The S&R Foundation‘s first annual spring celebration gala, held at the Bethesda Blues and Jazz Supper Club on the first truly lovely weekend of the season, featured a lively performance from pianist Keiko Matsui.
Matsui, who has 23 albums to her credit and just finished a tour of eastern Europe, played a masterful set with her backing band. Her songs are a blend of jazz, classical, new age and world music, and she seemed to have a story for each of them. She explained, for instance, the meaning of the ellipsis in “The Road…,” a song off her latest album of the same name.
“Each of us have our own road. Each road continues, so we must have the dot dot dot,” she said.
Another song, “Forever, Forever,” was inspired by something her daughter said to Matsui on her second birthday.
“She said, ‘I love you mommy, forever, forever.’ Of course, that was in Japanese,” Matsui said.
Matsui played works that spanned her entire career. Some, like “Across the Sun,” a track that she said went to the top of the Billboard chart in 2000, retained a fresh, playful sound. Others, such as 1993’s “Doll,” off her sixth album, seemed very much of their time.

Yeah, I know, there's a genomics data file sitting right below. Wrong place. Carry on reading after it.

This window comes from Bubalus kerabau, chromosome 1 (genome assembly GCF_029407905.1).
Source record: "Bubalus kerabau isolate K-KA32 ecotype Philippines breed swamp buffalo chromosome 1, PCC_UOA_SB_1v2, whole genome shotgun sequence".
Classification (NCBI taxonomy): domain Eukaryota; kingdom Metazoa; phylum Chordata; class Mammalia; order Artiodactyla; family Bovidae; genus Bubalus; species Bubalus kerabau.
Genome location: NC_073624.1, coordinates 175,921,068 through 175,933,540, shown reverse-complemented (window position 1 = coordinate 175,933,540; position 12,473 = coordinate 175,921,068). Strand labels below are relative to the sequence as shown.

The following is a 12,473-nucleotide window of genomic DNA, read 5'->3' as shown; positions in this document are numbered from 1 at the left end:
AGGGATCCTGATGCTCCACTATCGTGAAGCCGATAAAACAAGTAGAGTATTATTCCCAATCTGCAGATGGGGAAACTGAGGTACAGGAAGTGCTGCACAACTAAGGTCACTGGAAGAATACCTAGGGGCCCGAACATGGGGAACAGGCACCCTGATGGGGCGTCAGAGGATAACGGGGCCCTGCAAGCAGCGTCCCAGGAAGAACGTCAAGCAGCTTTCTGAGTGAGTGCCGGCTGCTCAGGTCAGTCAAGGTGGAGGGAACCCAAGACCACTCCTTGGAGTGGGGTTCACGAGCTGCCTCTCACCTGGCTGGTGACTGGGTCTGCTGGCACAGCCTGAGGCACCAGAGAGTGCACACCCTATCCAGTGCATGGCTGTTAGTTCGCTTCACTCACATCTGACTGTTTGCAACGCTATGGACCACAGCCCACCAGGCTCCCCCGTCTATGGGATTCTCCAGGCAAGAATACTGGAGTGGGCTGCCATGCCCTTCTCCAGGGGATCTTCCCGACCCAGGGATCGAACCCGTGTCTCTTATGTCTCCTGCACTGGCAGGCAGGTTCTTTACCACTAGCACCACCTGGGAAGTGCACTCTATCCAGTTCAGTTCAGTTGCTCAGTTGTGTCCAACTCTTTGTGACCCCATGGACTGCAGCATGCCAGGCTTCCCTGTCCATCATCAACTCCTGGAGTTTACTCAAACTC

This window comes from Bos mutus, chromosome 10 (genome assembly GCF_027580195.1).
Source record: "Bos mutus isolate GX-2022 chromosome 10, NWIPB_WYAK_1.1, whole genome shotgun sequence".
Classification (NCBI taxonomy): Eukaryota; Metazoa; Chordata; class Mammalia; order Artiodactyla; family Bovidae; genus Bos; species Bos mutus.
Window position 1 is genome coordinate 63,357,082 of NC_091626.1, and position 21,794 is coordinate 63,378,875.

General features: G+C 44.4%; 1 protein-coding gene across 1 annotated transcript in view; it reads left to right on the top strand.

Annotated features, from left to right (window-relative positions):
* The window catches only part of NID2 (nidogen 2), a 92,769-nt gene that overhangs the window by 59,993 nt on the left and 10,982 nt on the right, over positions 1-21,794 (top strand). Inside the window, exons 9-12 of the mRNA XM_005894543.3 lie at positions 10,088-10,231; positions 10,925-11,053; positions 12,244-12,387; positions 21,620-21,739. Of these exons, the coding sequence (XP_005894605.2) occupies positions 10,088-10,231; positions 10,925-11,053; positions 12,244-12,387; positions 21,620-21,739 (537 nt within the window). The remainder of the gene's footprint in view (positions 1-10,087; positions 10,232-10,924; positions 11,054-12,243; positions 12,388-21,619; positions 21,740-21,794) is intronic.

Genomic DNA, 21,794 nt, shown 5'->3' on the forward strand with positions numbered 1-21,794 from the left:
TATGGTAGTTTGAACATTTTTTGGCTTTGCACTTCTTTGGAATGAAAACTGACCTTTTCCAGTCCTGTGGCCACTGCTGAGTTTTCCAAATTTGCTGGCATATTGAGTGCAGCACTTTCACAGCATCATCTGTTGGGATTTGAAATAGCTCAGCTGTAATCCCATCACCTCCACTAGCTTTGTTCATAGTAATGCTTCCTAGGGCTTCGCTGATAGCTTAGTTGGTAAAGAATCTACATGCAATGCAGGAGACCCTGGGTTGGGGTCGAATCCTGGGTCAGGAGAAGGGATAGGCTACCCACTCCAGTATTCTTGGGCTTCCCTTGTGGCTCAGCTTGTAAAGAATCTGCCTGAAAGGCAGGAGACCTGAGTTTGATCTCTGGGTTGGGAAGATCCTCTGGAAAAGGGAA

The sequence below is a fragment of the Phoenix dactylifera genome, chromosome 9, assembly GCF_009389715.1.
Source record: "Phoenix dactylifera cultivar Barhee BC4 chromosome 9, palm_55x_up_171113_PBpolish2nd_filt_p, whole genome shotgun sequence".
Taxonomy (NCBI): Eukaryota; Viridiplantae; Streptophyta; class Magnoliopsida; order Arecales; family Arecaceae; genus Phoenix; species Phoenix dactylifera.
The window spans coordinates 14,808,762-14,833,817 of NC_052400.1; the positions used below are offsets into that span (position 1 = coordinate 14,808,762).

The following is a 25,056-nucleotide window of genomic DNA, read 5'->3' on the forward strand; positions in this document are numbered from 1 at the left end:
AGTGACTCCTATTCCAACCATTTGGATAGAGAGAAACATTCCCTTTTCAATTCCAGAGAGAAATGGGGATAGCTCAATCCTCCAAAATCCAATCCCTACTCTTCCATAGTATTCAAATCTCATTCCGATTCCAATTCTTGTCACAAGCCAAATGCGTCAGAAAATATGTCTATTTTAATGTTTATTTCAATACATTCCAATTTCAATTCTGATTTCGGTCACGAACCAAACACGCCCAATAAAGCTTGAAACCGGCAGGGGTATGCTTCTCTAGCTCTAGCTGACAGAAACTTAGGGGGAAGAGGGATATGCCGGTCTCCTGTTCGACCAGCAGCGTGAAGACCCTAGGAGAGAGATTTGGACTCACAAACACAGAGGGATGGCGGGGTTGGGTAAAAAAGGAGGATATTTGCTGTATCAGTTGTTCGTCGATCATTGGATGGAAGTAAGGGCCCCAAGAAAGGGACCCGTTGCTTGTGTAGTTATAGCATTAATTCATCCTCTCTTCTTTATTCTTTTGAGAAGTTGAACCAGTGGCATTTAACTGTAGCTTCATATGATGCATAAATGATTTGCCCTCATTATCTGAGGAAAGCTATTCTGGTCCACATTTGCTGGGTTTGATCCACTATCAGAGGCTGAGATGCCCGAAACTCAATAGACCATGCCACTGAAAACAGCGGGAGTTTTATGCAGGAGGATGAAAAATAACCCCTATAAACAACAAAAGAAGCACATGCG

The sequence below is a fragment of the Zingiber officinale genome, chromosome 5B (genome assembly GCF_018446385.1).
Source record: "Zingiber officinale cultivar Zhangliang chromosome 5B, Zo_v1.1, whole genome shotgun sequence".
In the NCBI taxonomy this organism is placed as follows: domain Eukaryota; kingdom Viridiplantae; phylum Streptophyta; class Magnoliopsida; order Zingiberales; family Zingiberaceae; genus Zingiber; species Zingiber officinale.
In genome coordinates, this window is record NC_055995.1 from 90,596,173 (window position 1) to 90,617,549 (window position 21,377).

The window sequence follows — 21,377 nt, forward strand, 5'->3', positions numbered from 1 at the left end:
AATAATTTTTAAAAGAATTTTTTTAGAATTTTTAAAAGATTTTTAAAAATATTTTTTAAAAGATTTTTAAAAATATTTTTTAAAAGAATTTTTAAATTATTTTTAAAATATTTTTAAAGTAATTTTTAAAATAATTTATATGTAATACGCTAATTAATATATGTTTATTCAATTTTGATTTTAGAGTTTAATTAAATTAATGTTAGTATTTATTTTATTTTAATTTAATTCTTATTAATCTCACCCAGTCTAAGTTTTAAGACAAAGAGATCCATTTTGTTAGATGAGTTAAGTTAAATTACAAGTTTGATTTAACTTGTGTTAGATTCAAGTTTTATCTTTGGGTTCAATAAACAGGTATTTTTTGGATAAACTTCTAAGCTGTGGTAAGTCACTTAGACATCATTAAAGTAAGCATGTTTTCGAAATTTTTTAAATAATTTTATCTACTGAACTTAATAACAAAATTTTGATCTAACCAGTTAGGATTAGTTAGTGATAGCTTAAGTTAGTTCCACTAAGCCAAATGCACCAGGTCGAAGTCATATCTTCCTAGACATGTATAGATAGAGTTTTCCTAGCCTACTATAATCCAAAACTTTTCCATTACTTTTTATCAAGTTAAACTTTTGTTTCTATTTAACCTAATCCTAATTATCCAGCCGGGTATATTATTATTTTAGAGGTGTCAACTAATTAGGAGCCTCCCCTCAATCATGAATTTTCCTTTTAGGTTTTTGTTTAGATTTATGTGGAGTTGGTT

Still, the best songs were the ones Matsui played solo. The encore, just her playing on a black Yamaha concert grand, was particularly haunting.
A veteran musician, Matsui effortlessly showed off her talents throughout her set. Her towering updo swished and shook with every note she played, while her silvery sequined gown caught the light as she moved between the concert grand, a keyboard and, for one song, a keytar.
Matsui said that after the show, she and her band had plans to tour throughout the U.S. She is also playing at a U.N. music event and wants to start working on her 24th album.
The S&R foundation is a nonprofit organization that supports talented individuals in the arts and sciences.